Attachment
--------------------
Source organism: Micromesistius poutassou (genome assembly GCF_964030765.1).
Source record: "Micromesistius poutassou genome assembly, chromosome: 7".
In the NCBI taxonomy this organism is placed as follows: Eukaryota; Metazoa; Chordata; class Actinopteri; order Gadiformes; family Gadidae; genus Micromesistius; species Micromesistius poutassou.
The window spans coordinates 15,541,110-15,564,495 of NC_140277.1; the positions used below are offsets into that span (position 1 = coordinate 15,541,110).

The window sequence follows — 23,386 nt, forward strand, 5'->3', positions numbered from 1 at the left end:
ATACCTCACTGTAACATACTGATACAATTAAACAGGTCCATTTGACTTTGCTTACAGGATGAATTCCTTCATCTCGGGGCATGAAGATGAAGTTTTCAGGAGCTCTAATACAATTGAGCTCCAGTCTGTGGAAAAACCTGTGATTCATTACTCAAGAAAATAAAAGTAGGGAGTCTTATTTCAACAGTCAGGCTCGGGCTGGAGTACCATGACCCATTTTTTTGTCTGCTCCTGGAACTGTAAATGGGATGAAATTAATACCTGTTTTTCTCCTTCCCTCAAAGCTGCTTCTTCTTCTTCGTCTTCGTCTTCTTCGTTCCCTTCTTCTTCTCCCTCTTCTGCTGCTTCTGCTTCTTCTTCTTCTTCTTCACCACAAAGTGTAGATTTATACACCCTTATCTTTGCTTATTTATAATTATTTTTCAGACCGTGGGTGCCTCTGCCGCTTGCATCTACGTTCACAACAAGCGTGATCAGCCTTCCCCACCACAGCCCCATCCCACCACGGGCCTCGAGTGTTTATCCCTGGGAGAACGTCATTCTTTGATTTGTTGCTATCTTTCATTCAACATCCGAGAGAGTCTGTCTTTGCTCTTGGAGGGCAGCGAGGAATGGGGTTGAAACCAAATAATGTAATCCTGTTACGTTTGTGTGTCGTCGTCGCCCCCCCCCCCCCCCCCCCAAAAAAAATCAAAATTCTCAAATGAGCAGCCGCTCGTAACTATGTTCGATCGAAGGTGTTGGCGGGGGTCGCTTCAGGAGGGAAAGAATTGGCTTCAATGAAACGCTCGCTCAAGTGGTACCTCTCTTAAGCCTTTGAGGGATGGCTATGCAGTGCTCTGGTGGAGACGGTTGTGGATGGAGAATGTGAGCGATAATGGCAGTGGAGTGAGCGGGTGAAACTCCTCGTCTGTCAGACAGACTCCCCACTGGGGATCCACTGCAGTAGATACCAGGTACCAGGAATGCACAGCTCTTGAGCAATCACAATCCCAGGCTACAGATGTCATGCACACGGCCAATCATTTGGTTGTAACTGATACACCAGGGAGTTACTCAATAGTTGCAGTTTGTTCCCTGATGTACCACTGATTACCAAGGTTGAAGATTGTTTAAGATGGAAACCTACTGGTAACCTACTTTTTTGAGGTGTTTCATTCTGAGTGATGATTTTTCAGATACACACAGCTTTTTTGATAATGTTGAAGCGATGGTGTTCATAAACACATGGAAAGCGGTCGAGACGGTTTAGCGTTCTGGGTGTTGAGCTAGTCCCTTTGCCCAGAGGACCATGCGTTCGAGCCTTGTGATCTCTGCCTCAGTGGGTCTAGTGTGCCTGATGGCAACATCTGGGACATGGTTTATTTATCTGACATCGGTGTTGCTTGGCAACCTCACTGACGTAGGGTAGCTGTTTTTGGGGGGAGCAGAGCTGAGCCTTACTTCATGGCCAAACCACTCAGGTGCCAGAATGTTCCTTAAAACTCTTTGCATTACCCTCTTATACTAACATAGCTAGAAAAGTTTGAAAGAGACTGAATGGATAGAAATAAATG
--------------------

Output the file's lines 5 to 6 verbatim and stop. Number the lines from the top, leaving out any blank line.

The window sequence follows — 23,386 nt, forward strand, 5'->3', positions numbered from 1 at the left end:
ATACCTCACTGTAACATACTGATACAATTAAACAGGTCCATTTGACTTTGCTTACAGGATGAATTCCTTCATCTCGGGGCATGAAGATGAAGTTTTCAGGAGCTCTAATACAATTGAGCTCCAGTCTGTGGAAAAACCTGTGATTCATTACTCAAGAAAATAAAAGTAGGGAGTCTTATTTCAACAGTCAGGCTCGGGCTGGAGTACCATGACCCATTTTTTTGTCTGCTCCTGGAACTGTAAATGGGATGAAATTAATACCTGTTTTTCTCCTTCCCTCAAAGCTGCTTCTTCTTCTTCGTCTTCGTCTTCTTCGTTCCCTTCTTCTTCTCCCTCTTCTGCTGCTTCTGCTTCTTCTTCTTCTTCTTCACCACAAAGTGTAGATTTATACACCCTTATCTTTGCTTATTTATAATTATTTTTCAGACCGTGGGTGCCTCTGCCGCTTGCATCTACGTTCACAACAAGCGTGATCAGCCTTCCCCACCACAGCCCCATCCCACCACGGGCCTCGAGTGTTTATCCCTGGGAGAACGTCATTCTTTGATTTGTTGCTATCTTTCATTCAACATCCGAGAGAGTCTGTCTTTGCTCTTGGAGGGCAGCGAGGAATGGGGTTGAAACCAAATAATGTAATCCTGTTACGTTTGTGTGTCGTCGTCGCCCCCCCCCCCCCCCCCCCAAAAAAAATCAAAATTCTCAAATGAGCAGCCGCTCGTAACTATGTTCGATCGAAGGTGTTGGCGGGGGTCGCTTCAGGAGGGAAAGAATTGGCTTCAATGAAACGCTCGCTCAAGTGGTACCTCTCTTAAGCCTTTGAGGGATGGCTATGCAGTGCTCTGGTGGAGACGGTTGTGGATGGAGAATGTGAGCGATAATGGCAGTGGAGTGAGCGGGTGAAACTCCTCGTCTGTCAGACAGACTCCCCACTGGGGATCCACTGCAGTAGATACCAGGTACCAGGAATGCACAGCTCTTGAGCAATCACAATCCCAGGCTACAGATGTCATGCACACGGCCAATCATTTGGTTGTAACTGATACACCAGGGAGTTACTCAATAGTTGCAGTTTGTTCCCTGATGTACCACTGATTACCAAGGTTGAAGATTGTTTAAGATGGAAACCTACTGGTAACCTACTTTTTTGAGGTGTTTCATTCTGAGTGATGATTTTTCAGATACACACAGCTTTTTTGATAATGTTGAAGCGATGGTGTTCATAAACACATGGAAAGCGGTCGAGACGGTTTAGCGTTCTGGGTGTTGAGCTAGTCCCTTTGCCCAGAGGACCATGCGTTCGAGCCTTGTGATCTCTGCCTCAGTGGGTCTAGTGTGCCTGATGGCAACATCTGGGACATGGTTTATTTATCTGACATCGGTGTTGCTTGGCAACCTCACTGACGTAGGGTAGCTGTTTTTGGGGGGAGCAGAGCTGAGCCTTACTTCATGGCCAAACCACTCAGGTGCCAGAATGTTCCTTAAAACTCTTTGCATTACCCTCTTATACTAACATAGCTAGAAAAGTTTGAAAGAGACTGAATGGATAGAAATAAATG